Photomonitor is an online magazine that focuses on artists using lens-based media in the UK and Ireland, reaching readers in more than 120 countries around the world. Providing centralised information about exhibitions in galleries and institutions throughout England, Scotland, Ireland and Wales, Photomonitor’s online listings and reviews are the foundation of tomorrow’s archive of photographic exhibition history in the UK and Ireland.

I am happy that my work is now listed in the essay section of the platform, presenting a new partially rewritten excerpt from my favourite Essay by Robert Cook, Curator of Contemporary International Art, Art Gallery of Western Australia, Perth. First published in ArtLink, 29:3, September 2009.



Speed of Dark 

Boris Eldagsen must die (in a river, fire, cellar, forest, lake, in motion, at the end of some thing, passage, tubing, corridor, where there is no choice).

Like me (in a river, fire, cellar, forest, lake, in motion, at the end of some thing, passage, tubing, corridor, where there is no choice).

Boris and I are the same age. Flipsides of the same person. Natural, unnatural. I close my eyes. The lights remain on. I open my eyes. There are shadows. They are always being dusted. They are in photographs, videos. They are installed and install, correspondingly, a jealousy in me. The boy, the girl, the man, the lady. It matters little, that the people in these materials are in pain – emotional, nearly physical, narratival – after all, pain in these materials is always elevating. It is never cruel. It cannot be cruel. It is about what you cannot feel even when you feel it, are feeling it. It has claimed you and you reside, merely, helplessly, within, as you look down and see your shadow, moving, maybe, faster than you, moving on a train that pins your body to the window so that every picture is neo-noirish and flouro-smoking… “everybody moves, everybody changes, away from me”. They are moons, turning to face, turning away. They are self-sufficient. You reach out to speak to them, because you need a light, because you are a grown man and have a book of poetry and are easily wounded and love it, because you are not yet properly drunk, and they keep moving. They cry. They couldn’t care less whether you acknowledge their pain or not.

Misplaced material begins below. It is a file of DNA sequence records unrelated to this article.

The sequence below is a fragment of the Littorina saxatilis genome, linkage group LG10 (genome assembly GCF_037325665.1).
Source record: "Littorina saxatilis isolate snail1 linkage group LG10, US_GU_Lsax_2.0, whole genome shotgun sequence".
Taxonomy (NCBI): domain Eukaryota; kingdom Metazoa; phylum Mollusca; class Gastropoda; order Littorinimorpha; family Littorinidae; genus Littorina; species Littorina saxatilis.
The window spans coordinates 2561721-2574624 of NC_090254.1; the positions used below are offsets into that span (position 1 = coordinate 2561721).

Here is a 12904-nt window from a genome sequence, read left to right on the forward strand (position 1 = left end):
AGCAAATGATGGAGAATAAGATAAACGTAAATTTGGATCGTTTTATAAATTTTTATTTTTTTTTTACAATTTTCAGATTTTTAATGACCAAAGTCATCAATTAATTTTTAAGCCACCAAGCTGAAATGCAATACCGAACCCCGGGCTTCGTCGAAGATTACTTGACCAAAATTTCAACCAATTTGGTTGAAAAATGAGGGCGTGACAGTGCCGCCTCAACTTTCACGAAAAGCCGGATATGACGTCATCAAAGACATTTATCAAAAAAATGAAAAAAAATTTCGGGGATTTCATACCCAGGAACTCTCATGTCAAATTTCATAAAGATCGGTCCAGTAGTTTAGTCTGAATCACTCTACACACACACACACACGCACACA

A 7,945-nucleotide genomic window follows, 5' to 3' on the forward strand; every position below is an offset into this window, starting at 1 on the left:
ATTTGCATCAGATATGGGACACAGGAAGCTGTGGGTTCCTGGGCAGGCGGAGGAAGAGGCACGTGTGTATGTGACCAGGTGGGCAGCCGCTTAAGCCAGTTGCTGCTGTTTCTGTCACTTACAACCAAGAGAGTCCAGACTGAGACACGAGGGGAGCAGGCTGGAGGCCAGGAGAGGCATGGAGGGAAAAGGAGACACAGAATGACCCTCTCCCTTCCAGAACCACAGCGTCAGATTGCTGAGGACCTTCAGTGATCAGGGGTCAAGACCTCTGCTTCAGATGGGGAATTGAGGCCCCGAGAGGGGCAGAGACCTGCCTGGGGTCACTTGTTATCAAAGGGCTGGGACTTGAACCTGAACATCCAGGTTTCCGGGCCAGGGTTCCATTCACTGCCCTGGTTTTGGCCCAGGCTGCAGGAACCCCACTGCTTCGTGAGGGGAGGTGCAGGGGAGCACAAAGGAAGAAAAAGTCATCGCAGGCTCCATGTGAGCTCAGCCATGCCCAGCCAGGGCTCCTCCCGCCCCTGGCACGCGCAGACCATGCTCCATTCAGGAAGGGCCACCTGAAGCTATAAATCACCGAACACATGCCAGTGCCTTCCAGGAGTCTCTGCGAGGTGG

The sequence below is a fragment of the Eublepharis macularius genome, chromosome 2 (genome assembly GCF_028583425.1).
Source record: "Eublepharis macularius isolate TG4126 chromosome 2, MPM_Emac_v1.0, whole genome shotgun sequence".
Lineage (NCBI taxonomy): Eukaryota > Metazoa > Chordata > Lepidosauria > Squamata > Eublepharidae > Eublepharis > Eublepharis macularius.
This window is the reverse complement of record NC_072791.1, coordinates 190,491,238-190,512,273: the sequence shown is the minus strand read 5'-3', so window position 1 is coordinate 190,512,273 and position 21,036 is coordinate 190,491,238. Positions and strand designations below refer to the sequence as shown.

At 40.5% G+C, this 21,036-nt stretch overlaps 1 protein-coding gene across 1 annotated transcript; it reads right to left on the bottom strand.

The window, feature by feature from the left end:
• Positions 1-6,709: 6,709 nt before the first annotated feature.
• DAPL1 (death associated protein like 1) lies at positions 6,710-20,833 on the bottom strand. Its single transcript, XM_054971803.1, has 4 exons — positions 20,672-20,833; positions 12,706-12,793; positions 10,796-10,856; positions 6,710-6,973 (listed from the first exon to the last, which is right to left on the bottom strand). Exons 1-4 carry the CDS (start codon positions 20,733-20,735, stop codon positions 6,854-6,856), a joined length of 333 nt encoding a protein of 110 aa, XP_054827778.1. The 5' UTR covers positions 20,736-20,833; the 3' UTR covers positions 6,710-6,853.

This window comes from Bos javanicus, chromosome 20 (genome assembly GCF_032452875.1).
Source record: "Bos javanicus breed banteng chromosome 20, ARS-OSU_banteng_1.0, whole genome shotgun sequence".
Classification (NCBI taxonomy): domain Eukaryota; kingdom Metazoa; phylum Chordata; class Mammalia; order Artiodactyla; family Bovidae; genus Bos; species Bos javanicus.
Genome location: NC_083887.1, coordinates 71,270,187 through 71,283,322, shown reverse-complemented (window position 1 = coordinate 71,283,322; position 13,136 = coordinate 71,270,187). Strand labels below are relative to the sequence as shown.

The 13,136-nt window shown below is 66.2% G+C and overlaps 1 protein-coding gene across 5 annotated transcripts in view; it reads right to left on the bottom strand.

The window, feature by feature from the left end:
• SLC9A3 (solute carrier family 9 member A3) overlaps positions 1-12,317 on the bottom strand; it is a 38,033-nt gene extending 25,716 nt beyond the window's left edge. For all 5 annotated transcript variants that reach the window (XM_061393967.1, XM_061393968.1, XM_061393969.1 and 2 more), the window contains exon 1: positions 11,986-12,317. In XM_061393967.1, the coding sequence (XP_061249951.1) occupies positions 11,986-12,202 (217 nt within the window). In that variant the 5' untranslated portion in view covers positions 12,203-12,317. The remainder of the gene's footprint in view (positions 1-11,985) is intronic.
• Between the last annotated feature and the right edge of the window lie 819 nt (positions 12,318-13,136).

I want to be soft like that, hurt like that, feeling like that. There are many kinds of pain. I have never known any. I am therefore a non-artistic subject. They have pre-enlightenment faces. Old, young. They stare at us, not from the modern world, the world they reside in, but from the dawn of the chiaroscuro, the landscape, the passage, the interior, of their belonging ‘looking back’ on that time, if that is even possible. The lights, green, white, dimming, falling back into some place Joy Division made music about. Some industrial- but not, waste- but not -land, cascading into the past, because in the past are the faces. The faces pull at us. They are tidal beings, beings of the undertow. Back in the day people painted them because it was slowness that they required in order to speak, to call out at them and make them sound back, and to still them, right there between worlds, hovering waiting, waiting, for the sonar. Gary Hill called them Ghost ships. Dead blank, oceans, missing sailors, anxious families.

This is not my world. In my world there is: the Whitest boy alive, A Common Ground, Mykita Berlin, the bright light of the Tonglen, breathed out, whiteness, the darkness breathed in, the machinations of my faux Buddhism my last desperate pitch to get my anxiety in order before I, or someone very close to me, calls in the big guns. My plight, call it that, maybe, is to have separated myself from the Shadow, a classic mid-life phenomenon, of someone dazzled by their persona, bound by an old order, outside of themselves, by the flows of The Discipline.

(…) Boris and I are the same age. And now, though, these lights are seen (…) by others inserted into the spaces of their actuation, I am more fixed, my own loneliness transposed into someone else’s ideal world, if ideal it is, in fact, spatial and temporal, me clinging to his Gatsby-ish glow, the beauty of the faces and the bodies and the minds coming out of the pool, facing me for the first time, not yet open to what they can see of my person, but open to where they been, the depths they have been within, the perversions they have crafted and are keeping secret, the Ideal they have encountered and countered, breathing for the first time, and I am alienated by this freshness, aware, shockingly, sadly, that this is not my world.

I have been in the light too long to ever feel darkness the way it is at its coldest and, therefore, most generative and that this is the symptom of not being able to alter anything that is already in progress and change nothing that has not yet begun. We watch, in raptures. Thrilled, utterly, by our irrelevance.